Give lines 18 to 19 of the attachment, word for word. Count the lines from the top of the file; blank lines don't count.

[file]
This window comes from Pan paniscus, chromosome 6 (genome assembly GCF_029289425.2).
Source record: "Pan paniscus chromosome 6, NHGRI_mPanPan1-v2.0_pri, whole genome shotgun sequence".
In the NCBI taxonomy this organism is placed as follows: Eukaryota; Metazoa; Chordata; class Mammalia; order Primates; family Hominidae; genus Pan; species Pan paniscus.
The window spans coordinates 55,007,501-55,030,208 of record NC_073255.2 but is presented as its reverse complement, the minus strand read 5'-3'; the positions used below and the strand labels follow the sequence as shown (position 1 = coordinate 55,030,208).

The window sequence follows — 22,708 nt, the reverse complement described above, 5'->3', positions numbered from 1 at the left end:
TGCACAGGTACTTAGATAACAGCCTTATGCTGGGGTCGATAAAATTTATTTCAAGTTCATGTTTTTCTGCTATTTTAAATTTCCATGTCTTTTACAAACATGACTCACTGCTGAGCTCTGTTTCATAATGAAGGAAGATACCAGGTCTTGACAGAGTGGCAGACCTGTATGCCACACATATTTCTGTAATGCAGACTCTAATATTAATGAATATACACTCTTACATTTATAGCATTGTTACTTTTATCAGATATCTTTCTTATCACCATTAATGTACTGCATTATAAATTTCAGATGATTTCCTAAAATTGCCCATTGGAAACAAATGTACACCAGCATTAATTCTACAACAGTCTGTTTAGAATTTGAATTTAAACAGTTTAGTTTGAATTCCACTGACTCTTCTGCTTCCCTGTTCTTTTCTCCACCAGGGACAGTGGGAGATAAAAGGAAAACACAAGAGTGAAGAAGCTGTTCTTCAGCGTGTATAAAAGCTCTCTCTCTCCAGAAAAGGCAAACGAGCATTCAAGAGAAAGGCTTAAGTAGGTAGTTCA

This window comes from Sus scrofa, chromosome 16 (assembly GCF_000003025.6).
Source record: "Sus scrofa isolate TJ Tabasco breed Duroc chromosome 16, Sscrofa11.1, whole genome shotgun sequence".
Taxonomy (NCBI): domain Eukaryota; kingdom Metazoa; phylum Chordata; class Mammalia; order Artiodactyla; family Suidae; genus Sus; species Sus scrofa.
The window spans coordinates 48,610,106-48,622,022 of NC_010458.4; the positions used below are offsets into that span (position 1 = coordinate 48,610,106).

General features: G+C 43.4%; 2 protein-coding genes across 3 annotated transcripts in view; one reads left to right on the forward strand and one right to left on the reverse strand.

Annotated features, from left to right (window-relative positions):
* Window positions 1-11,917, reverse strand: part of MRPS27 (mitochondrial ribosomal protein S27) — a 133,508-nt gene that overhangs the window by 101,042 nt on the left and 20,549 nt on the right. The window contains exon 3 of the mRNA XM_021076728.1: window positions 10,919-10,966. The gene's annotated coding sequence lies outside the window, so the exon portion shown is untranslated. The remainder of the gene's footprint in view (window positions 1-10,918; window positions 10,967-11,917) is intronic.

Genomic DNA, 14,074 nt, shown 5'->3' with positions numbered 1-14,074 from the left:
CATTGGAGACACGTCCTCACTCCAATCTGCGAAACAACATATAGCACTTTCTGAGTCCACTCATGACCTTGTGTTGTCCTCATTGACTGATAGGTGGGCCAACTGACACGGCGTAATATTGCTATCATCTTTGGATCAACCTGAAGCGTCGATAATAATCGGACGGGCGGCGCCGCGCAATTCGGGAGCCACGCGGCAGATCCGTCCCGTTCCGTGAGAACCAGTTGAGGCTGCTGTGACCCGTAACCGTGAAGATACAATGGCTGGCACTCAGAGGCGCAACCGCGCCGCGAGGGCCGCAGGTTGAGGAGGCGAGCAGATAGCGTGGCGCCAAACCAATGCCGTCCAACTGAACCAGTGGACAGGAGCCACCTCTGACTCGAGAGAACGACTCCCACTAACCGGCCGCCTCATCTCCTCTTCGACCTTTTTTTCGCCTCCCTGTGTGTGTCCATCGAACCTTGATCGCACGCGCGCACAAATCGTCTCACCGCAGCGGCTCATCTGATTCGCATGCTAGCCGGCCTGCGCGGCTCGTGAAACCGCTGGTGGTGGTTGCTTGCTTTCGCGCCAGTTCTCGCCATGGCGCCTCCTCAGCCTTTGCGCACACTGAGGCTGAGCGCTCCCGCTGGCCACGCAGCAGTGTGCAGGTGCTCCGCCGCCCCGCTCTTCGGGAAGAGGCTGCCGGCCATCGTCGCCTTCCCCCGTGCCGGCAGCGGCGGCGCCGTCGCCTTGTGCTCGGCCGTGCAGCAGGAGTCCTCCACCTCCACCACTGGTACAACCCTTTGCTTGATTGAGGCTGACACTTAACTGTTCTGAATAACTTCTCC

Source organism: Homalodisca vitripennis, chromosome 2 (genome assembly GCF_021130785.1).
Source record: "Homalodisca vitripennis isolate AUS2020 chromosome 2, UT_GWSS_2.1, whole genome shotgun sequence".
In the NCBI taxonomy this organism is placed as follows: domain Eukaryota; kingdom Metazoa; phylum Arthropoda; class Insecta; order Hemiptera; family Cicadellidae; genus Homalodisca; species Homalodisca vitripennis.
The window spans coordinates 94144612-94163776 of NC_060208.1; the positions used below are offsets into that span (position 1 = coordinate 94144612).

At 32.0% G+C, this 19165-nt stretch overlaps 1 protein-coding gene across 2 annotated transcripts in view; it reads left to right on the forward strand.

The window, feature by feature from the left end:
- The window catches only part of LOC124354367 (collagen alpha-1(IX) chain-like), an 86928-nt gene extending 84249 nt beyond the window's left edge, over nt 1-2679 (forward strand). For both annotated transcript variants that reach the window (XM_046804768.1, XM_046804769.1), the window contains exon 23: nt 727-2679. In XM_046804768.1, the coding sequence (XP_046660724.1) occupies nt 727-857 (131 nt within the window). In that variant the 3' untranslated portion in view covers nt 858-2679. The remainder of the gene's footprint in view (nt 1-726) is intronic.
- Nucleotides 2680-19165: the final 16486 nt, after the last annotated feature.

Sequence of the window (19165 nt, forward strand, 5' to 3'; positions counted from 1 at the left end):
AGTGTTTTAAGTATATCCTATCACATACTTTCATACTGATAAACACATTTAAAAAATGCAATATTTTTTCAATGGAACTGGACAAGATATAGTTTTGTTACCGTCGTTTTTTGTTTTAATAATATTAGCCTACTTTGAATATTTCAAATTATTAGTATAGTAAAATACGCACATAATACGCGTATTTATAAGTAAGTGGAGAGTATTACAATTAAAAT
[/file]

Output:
In the NCBI taxonomy this organism is placed as follows: domain Eukaryota; kingdom Metazoa; phylum Arthropoda; class Insecta; order Hemiptera; family Cicadellidae; genus Homalodisca; species Homalodisca vitripennis.
The window spans coordinates 94144612-94163776 of NC_060208.1; the positions used below are offsets into that span (position 1 = coordinate 94144612).